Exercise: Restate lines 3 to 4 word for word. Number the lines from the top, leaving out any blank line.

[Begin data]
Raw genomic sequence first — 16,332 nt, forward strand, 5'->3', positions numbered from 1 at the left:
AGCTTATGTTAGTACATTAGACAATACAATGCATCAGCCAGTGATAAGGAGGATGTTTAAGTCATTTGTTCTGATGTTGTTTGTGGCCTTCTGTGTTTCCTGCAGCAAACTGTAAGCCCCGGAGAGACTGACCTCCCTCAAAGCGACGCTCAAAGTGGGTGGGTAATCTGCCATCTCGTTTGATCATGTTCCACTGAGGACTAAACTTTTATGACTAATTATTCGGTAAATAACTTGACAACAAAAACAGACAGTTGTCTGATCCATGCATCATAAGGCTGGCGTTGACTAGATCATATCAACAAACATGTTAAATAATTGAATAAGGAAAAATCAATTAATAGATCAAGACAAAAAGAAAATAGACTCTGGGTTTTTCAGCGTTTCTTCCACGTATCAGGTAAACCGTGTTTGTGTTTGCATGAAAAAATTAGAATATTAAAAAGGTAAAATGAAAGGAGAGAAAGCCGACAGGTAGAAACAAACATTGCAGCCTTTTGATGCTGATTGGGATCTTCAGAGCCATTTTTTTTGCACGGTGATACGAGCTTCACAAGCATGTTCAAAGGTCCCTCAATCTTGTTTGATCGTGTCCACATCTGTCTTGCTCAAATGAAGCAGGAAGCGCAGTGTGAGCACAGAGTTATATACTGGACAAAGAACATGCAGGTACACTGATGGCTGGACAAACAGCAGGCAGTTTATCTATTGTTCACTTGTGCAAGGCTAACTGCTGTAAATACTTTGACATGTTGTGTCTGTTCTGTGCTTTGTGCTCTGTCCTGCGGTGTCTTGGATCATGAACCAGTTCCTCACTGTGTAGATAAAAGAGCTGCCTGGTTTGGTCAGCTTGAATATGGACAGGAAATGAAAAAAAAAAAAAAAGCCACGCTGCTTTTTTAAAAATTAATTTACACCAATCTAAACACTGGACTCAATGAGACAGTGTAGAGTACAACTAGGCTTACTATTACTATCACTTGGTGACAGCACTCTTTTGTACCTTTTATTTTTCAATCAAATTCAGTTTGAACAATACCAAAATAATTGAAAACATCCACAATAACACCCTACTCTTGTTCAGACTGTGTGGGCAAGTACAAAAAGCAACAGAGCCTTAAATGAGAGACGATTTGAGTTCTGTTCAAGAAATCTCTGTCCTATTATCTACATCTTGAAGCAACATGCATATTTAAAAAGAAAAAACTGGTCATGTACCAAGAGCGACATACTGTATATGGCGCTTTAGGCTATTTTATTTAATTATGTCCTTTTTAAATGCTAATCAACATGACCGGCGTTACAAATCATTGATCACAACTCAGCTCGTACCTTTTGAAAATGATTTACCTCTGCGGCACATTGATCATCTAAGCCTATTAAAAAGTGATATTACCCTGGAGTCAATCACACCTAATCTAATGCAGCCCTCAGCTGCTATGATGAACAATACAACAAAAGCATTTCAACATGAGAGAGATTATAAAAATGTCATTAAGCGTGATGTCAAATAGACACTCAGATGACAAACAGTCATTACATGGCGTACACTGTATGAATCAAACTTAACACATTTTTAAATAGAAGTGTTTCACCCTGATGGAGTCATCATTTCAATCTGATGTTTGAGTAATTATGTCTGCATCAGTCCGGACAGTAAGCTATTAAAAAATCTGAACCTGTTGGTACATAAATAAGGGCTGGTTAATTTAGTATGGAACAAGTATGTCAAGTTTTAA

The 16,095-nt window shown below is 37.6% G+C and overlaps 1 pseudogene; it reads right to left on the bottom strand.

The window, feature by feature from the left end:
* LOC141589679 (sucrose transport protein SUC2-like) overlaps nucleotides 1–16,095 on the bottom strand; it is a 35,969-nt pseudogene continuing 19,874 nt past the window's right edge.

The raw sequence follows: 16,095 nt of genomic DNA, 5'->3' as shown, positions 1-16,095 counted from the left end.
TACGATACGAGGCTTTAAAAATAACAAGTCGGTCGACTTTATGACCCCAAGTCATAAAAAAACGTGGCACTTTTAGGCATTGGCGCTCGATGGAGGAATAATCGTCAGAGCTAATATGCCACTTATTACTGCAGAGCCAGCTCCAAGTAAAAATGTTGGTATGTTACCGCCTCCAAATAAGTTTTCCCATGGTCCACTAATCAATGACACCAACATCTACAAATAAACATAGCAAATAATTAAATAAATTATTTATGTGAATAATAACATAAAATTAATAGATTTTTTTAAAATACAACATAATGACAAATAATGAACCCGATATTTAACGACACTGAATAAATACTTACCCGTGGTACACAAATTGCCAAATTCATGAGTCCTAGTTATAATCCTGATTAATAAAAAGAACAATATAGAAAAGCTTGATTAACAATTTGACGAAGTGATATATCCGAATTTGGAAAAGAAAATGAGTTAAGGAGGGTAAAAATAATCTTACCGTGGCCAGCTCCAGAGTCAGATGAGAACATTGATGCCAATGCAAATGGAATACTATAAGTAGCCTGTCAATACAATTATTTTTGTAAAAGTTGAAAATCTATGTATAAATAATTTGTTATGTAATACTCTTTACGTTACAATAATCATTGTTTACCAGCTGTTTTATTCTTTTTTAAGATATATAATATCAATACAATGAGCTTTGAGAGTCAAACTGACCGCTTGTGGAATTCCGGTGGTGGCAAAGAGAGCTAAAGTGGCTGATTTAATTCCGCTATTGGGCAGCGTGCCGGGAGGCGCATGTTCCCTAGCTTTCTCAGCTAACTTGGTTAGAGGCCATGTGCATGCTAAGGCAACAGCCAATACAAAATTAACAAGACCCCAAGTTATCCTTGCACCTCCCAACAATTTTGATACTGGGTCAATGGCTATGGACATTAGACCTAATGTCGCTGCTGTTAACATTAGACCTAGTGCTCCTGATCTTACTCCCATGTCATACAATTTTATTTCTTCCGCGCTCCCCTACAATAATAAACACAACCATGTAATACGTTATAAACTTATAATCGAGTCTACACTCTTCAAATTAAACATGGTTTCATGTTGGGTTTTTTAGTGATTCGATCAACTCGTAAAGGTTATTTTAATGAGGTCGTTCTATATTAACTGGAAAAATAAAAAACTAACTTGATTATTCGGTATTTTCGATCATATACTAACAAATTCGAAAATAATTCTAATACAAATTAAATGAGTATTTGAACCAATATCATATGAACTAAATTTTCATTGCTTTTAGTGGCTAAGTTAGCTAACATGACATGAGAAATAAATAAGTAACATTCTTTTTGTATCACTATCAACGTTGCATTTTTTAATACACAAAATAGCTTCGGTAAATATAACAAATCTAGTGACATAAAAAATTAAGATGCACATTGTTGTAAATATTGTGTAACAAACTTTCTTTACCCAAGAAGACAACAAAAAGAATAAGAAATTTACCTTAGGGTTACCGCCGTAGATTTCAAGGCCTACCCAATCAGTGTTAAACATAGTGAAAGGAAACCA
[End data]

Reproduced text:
The 16,095-nt window shown below is 37.6% G+C and overlaps 1 pseudogene; it reads right to left on the bottom strand.

The window, feature by feature from the left end: